Floridians: Prepare for Different Scenarios from Hurricane Frances

September 2, 2004

Hurricane Frances will likely affect the state of Florida in a variety of ways. While some areas will see high wind, others might be deluged with rain, while still more could have a mix of both. The Institute for Business & Home Safety (IBHS) offers the following tips to help those in her path better protect homes and businesses.

Protect windows. If you need to protect your windows, get plywood panels 5/8″ thick. They must be properly fastened, with ring shank nails for wood frame houses or permanent anchors and bolts in masonry. Check with your local home improvement store for installation advice.

Where plywood is scarce, a secondary option is oriented strand board or OSB. If you have to prioritize which windows to protect, cover larger ones first, like bay or picture windows. Sliding glass doors are often made of tempered glass, so worry about these last.

Limit flying debris. Clean your yard and remove anything that will become airborne missiles, including dead tree limbs. Bring lawn furniture and garbage cans inside. This will also help if you were not able to obtain materials to protect your windows.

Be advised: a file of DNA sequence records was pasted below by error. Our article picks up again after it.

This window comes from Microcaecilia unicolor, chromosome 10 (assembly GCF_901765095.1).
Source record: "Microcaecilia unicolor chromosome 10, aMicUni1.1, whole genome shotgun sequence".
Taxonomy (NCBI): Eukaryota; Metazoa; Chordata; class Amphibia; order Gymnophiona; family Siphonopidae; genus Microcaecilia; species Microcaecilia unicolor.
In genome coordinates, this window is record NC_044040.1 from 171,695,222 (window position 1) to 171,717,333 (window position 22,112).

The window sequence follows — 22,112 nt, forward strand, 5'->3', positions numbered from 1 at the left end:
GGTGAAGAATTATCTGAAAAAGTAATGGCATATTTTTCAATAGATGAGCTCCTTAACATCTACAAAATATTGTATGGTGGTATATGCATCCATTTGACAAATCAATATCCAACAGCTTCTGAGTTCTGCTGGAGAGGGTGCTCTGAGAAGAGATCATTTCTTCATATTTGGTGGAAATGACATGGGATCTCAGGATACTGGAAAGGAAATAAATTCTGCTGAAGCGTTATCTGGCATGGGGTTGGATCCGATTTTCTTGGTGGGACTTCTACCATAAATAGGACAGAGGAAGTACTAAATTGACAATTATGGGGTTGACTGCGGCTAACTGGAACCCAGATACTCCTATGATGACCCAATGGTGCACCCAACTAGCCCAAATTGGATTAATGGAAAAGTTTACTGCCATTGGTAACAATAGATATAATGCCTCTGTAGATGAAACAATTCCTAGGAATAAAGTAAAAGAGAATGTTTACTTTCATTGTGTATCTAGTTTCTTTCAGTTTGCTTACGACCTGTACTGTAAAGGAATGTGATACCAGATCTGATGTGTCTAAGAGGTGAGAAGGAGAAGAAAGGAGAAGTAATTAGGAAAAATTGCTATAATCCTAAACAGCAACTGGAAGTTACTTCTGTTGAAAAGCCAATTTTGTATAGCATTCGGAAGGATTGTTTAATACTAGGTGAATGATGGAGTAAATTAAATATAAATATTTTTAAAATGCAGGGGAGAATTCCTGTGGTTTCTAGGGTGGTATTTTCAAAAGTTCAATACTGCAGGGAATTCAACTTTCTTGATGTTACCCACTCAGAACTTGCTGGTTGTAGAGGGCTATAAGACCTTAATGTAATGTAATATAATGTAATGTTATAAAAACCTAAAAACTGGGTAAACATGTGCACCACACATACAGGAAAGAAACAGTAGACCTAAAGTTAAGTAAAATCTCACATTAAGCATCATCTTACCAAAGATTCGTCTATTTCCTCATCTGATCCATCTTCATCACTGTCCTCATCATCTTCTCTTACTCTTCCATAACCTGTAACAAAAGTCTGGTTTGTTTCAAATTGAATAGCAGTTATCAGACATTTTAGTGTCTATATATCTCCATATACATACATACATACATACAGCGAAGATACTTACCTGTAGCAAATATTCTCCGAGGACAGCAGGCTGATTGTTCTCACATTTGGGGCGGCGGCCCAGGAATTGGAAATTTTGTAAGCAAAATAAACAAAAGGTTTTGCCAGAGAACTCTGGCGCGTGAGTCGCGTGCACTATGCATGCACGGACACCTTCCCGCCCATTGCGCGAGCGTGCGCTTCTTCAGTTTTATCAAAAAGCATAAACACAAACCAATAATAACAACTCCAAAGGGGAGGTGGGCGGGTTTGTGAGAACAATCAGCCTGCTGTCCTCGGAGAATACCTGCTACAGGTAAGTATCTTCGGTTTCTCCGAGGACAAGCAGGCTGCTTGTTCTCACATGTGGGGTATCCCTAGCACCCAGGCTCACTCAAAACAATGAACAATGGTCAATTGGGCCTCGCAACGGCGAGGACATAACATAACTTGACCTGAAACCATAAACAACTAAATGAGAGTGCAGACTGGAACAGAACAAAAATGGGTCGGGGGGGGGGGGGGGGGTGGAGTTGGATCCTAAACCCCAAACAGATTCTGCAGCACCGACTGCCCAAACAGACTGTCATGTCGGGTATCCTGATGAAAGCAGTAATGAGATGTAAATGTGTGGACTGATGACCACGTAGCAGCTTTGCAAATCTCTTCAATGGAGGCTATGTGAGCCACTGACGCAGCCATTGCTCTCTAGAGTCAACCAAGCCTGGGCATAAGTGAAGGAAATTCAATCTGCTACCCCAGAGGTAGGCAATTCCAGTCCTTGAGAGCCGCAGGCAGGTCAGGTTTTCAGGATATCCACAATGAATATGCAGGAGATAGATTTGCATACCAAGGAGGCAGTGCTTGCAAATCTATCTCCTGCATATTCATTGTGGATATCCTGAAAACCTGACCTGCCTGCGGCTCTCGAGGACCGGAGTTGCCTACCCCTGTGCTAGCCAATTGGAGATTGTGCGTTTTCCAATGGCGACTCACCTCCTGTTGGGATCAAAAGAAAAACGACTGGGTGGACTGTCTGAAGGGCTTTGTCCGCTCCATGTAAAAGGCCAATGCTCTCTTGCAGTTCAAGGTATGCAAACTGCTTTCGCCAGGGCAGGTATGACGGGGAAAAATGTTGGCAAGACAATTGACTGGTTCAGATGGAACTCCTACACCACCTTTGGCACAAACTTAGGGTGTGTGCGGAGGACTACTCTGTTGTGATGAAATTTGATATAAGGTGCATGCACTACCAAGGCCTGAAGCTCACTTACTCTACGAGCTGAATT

Reinforce your garage door. Your garage door is your home’s largest single opening, next to your roof, making it vulnerable to high wind. Temporary center supports can be bought at home improvement centers or from the manufacturer and attached when severe weather threatens.

Batten down the hatches. If Hurricane Frances will be more of a rain event for you, be sure to close and lock all windows, doors, skylights and vents in your home to prevent water intrusion.

Seal off low openings. If you’re in a flood prone area or near roads that are expected to flood, seal off the base of doors with sand bags or plastic sheeting and tape.

Buy tarps. Because Frances is projected to move slowly across Florida, long periods of rain could be an issue. If the storm damages your roof, you’ll want to cover the area with water-resistant material, like a tarp or plastic sheeting when it is safe to do so.

For more information on protecting homes and businesses from disasters, visit the IBHS Web site. There are also recovery tips to help with the claims process once the storm passes, and rebuilding information to make new and existing structures disaster- resistant.

Was this article valuable?

Here are more articles you may enjoy.